Since 1982, particle physicists have sojourned every so often in the fresh mountain air of Snowmass, Colorado, to dream up successive generations of particle accelerators.
Budgetary restrictions mean that this year’s Snowmass Community Summer Study — the first since 2001 — will be a bit less ambitious. The grass-roots planning exercise, which begins on 29 July, will last one week rather than three. And physicists will be trading the posh mountain resort for a humbler spot: Minneapolis, Minnesota.
The idea capturing physicists’ attention in the run-up to the meeting is correspondingly modest and thrifty: a low-energy but high-intensity accelerator called a cyclotron. The technology, first used more than 80 years ago, eventually ceded ground to the snazzier synchrotrons that today power facilities such as the Large Hadron Collider (LHC) at Europe’s particle-physics laboratory, CERN, near Geneva, Switzerland.
But, as physicists look for cheaper ways to test fundamental questions, cyclotrons could experience a renaissance.
“We need something totally out of the box,” says Janet Conrad, a particle physicist at the Massachusetts Institute of Technology in Cambridge, and co-spokesperson for the DAEδALUS collaboration, a proposal to generate beams of subatomic neutrinos using linked cyclotrons.
After the US Department of Energy (DOE) in 2011 closed the highest-energy US particle collider, the Tevatron, at Fermi National Accelerator Laboratory (Fermilab) in Batavia, Illinois, US particle physicists focused on creating particle beams that were high in intensity, rather than energy, so that they could generate large amounts of data per second. That way, even if Fermilab would no longer compete with the LHC in terms of energy, it could repurpose the Tevatron’s luminous proton beams and establish an ‘intensity frontier’.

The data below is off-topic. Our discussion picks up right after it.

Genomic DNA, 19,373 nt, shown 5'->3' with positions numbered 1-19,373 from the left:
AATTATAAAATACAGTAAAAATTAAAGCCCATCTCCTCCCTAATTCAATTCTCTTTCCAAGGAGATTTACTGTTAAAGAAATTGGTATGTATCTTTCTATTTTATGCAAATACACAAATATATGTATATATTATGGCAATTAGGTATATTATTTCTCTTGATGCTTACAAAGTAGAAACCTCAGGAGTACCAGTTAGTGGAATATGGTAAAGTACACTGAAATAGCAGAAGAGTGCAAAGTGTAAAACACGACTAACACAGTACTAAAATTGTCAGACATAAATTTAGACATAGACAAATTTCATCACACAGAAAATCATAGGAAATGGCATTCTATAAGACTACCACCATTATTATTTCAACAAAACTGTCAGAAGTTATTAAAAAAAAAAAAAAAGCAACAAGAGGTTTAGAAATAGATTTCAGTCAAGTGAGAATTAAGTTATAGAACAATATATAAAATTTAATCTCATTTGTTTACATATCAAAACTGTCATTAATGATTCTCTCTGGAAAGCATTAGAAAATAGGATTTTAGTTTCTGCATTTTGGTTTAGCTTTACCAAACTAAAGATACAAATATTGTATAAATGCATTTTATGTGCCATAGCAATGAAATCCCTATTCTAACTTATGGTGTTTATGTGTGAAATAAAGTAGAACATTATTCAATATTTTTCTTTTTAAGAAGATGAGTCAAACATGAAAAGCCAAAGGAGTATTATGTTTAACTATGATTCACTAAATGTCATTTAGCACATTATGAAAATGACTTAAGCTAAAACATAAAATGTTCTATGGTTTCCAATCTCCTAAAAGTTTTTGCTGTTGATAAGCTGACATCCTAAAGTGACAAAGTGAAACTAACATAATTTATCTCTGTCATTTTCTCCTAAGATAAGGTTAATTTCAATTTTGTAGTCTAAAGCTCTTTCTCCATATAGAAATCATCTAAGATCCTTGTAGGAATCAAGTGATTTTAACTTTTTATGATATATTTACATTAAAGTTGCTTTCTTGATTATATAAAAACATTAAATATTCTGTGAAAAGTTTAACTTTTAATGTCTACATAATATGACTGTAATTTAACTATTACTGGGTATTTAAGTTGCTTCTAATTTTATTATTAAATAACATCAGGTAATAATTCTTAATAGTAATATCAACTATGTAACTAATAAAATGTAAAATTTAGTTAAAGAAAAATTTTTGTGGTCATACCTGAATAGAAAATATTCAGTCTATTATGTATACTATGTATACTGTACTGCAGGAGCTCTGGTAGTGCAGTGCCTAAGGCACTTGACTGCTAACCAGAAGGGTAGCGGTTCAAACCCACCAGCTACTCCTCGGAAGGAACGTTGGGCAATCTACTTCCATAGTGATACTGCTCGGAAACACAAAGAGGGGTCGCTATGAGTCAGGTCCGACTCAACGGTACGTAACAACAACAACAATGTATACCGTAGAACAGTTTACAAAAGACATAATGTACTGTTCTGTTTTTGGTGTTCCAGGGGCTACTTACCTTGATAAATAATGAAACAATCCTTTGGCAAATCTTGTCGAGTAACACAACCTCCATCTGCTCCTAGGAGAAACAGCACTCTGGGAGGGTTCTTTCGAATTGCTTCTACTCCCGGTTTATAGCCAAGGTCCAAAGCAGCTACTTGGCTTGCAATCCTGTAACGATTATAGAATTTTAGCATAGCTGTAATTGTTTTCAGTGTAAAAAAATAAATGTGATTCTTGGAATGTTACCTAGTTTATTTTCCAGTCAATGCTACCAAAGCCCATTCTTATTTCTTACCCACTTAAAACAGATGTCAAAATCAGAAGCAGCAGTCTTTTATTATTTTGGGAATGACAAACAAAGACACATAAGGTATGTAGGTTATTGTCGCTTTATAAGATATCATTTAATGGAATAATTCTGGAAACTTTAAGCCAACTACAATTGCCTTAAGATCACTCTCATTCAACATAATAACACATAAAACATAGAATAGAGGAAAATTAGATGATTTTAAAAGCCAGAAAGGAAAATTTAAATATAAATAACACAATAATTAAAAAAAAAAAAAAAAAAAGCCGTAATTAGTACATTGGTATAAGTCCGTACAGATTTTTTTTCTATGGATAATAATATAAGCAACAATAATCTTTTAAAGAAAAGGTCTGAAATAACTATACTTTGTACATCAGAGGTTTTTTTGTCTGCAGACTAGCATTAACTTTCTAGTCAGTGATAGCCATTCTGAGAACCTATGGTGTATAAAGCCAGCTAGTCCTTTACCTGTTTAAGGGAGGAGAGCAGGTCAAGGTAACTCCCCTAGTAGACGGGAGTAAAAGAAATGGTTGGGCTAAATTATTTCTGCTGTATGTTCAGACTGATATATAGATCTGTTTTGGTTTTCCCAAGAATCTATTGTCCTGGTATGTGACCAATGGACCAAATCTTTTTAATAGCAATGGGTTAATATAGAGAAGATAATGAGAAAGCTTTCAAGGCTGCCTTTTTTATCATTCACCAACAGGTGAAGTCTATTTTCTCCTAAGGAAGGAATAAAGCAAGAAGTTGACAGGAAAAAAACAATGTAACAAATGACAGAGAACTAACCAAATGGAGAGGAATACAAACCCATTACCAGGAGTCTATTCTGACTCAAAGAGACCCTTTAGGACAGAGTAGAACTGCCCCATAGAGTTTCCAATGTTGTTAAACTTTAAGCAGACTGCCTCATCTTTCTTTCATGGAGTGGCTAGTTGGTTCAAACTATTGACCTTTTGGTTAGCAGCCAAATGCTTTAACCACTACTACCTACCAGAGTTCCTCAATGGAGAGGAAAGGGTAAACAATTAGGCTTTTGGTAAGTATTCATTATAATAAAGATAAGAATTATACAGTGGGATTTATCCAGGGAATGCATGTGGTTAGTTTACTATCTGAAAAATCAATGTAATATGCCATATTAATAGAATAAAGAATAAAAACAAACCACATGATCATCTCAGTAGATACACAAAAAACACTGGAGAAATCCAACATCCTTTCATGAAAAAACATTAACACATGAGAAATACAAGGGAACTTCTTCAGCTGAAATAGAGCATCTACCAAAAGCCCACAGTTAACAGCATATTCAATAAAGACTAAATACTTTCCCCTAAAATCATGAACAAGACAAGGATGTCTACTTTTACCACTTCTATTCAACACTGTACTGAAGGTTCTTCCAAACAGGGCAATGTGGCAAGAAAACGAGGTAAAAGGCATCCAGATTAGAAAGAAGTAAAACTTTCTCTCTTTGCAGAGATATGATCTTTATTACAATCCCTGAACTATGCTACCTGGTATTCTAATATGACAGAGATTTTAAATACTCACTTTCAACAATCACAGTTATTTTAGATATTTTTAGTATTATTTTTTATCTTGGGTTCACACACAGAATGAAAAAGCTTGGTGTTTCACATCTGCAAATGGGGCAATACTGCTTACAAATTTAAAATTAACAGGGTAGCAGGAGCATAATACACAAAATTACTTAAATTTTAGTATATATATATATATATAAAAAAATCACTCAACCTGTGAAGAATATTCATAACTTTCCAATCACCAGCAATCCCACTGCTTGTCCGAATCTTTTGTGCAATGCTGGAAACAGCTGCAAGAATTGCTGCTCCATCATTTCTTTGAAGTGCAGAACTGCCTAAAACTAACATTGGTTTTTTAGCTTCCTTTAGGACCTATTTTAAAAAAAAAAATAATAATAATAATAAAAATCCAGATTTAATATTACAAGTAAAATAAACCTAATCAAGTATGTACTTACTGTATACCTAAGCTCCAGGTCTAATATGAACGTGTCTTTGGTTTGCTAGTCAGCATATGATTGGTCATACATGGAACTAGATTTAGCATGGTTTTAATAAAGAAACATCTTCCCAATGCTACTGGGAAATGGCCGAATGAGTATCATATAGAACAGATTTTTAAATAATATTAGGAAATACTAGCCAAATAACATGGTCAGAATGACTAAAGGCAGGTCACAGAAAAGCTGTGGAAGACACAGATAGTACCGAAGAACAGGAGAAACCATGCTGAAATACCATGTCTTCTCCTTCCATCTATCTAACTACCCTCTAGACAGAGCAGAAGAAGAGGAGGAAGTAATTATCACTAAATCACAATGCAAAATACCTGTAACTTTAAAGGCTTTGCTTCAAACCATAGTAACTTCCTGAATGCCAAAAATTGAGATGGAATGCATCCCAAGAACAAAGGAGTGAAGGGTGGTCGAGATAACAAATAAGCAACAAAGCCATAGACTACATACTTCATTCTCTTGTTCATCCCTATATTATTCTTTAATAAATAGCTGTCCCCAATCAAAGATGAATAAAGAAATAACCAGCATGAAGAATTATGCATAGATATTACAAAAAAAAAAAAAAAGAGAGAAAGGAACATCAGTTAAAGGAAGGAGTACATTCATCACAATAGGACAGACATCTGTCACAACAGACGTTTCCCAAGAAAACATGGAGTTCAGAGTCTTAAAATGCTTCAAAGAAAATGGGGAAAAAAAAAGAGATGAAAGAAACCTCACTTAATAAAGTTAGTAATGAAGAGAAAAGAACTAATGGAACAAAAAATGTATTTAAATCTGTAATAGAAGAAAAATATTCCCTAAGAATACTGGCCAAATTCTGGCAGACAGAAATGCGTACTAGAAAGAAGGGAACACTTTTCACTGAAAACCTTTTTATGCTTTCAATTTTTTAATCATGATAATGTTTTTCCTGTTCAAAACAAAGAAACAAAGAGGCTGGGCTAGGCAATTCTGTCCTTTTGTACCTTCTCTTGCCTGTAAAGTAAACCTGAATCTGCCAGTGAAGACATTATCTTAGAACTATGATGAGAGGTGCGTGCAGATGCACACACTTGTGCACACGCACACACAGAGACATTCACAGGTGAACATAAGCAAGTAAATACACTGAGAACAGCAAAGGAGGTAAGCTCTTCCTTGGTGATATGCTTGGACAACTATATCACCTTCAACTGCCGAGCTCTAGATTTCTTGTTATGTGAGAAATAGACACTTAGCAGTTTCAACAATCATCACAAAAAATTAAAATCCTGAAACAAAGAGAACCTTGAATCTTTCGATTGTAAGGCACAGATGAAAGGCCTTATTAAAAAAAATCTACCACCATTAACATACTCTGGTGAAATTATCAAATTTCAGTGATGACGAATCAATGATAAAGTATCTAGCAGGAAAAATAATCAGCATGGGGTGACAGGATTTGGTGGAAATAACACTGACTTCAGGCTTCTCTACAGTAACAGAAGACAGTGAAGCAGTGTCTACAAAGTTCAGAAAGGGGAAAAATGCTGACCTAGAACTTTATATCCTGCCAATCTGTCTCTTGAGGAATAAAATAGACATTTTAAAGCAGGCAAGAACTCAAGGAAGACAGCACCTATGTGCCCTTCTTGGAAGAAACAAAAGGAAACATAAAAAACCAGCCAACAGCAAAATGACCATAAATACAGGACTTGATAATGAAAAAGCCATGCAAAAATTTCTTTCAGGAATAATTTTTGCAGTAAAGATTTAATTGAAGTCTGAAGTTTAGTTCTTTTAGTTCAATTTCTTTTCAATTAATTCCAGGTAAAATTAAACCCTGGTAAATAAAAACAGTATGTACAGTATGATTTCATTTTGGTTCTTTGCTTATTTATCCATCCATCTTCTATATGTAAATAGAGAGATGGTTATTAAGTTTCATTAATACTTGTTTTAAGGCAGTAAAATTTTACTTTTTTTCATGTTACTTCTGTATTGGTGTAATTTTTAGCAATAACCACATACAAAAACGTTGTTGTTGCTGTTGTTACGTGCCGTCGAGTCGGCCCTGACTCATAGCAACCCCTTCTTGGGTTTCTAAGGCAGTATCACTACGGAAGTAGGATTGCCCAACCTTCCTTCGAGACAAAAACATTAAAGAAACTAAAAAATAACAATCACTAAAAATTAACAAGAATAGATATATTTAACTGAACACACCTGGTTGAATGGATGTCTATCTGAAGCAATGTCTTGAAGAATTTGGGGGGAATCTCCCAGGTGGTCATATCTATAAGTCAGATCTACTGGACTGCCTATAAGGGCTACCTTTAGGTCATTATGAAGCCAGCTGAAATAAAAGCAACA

Fermilab quickly developed plans for a flagship intensity experiment, called the Long Baseline Neutrino Experiment (LBNE). It would send beams of neutrinos and antineutrinos along a 1,300-kilometer underground path to a detector in the Homestake mine near Lead, South Dakota. Neutrinos and antineutrinos are thought to behave the same in nearly every way, but the LBNE would look for crucial differences. It would monitor the way in which the three different types of neutrino morph, or oscillate, into one another as they travel along the beam, and then repeat the experiment, this time with a beam of antineutrinos. Any detected difference would indicate a fundamental asymmetry — helping to explain why the Universe contains so much more matter than antimatter.
In 2012, the DOE asked Fermilab to strip down these ambitious plans (see Nature 485, 16; 2012). Fermilab came back with a design that would cost about $800 million in its first phase. But many physicists are concerned that the scaled-back experiment will be less precise.
DAEδALUS is now emerging as a lower-cost alternative to test for matter–antimatter asymmetry. In this plan, near-stationary protons would be dumped in the center of a small cyclotron and accelerated by magnetic fields in spirals until they reached the cyclotron’s outer edge. These souped-up protons would then be injected into a second, larger cyclotron, 15 meters across, which would accelerate them further still. The resulting proton beam would then be fired at a carbon and copper target to generate particles called pions, some of which decay into antineutrinos.